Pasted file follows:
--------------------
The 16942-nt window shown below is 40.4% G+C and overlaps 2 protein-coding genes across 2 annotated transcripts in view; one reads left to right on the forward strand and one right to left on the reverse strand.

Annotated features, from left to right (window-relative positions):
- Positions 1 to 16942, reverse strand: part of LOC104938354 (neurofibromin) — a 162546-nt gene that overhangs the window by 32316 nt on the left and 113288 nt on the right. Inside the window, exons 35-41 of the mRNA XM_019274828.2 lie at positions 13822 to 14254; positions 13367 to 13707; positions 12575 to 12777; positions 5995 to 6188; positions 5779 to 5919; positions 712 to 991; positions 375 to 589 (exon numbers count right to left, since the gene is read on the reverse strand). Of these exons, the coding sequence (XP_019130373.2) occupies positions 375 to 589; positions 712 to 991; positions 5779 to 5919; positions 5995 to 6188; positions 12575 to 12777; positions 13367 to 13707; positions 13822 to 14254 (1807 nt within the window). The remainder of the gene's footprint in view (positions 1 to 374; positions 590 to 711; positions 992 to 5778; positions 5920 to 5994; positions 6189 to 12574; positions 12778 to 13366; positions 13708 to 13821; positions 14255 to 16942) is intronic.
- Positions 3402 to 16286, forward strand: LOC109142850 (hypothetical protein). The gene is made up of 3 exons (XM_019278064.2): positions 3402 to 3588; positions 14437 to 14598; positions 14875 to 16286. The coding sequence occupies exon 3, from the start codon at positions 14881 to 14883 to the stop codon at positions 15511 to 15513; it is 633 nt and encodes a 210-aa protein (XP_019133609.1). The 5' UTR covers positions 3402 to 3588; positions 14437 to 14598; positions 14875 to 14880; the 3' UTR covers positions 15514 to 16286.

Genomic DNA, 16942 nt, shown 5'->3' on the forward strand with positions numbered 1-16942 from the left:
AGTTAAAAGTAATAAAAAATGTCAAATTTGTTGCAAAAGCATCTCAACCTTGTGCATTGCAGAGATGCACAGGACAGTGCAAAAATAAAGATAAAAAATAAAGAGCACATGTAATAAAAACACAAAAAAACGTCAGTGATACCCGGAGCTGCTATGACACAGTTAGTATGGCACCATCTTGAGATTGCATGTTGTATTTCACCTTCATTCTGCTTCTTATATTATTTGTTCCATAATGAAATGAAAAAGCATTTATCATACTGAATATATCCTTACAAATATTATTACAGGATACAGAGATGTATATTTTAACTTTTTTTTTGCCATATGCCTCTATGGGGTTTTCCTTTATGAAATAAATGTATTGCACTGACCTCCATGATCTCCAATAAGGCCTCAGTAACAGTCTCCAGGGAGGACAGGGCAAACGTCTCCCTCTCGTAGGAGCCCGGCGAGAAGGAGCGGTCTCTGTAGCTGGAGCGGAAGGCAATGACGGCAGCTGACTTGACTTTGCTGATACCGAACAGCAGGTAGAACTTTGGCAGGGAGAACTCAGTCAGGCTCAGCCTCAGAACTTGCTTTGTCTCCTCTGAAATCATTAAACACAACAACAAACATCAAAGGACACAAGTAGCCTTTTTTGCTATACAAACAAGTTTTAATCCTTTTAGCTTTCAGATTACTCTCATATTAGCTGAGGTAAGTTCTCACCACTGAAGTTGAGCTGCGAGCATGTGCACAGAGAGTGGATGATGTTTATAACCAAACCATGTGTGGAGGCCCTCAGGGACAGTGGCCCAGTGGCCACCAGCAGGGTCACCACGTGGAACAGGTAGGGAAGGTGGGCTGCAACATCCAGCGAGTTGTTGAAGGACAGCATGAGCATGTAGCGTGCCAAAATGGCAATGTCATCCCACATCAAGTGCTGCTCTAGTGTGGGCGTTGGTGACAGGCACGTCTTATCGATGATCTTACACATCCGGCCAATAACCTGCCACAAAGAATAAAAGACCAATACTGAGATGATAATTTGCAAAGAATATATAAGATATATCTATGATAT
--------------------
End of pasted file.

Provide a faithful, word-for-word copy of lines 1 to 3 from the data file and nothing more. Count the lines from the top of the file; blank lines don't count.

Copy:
The 16942-nt window shown below is 40.4% G+C and overlaps 2 protein-coding genes across 2 annotated transcripts in view; one reads left to right on the forward strand and one right to left on the reverse strand.

Annotated features, from left to right (window-relative positions):
- Positions 1 to 16942, reverse strand: part of LOC104938354 (neurofibromin) — a 162546-nt gene that overhangs the window by 32316 nt on the left and 113288 nt on the right. Inside the window, exons 35-41 of the mRNA XM_019274828.2 lie at positions 13822 to 14254; positions 13367 to 13707; positions 12575 to 12777; positions 5995 to 6188; positions 5779 to 5919; positions 712 to 991; positions 375 to 589 (exon numbers count right to left, since the gene is read on the reverse strand). Of these exons, the coding sequence (XP_019130373.2) occupies positions 375 to 589; positions 712 to 991; positions 5779 to 5919; positions 5995 to 6188; positions 12575 to 12777; positions 13367 to 13707; positions 13822 to 14254 (1807 nt within the window). The remainder of the gene's footprint in view (positions 1 to 374; positions 590 to 711; positions 992 to 5778; positions 5920 to 5994; positions 6189 to 12574; positions 12778 to 13366; positions 13708 to 13821; positions 14255 to 16942) is intronic.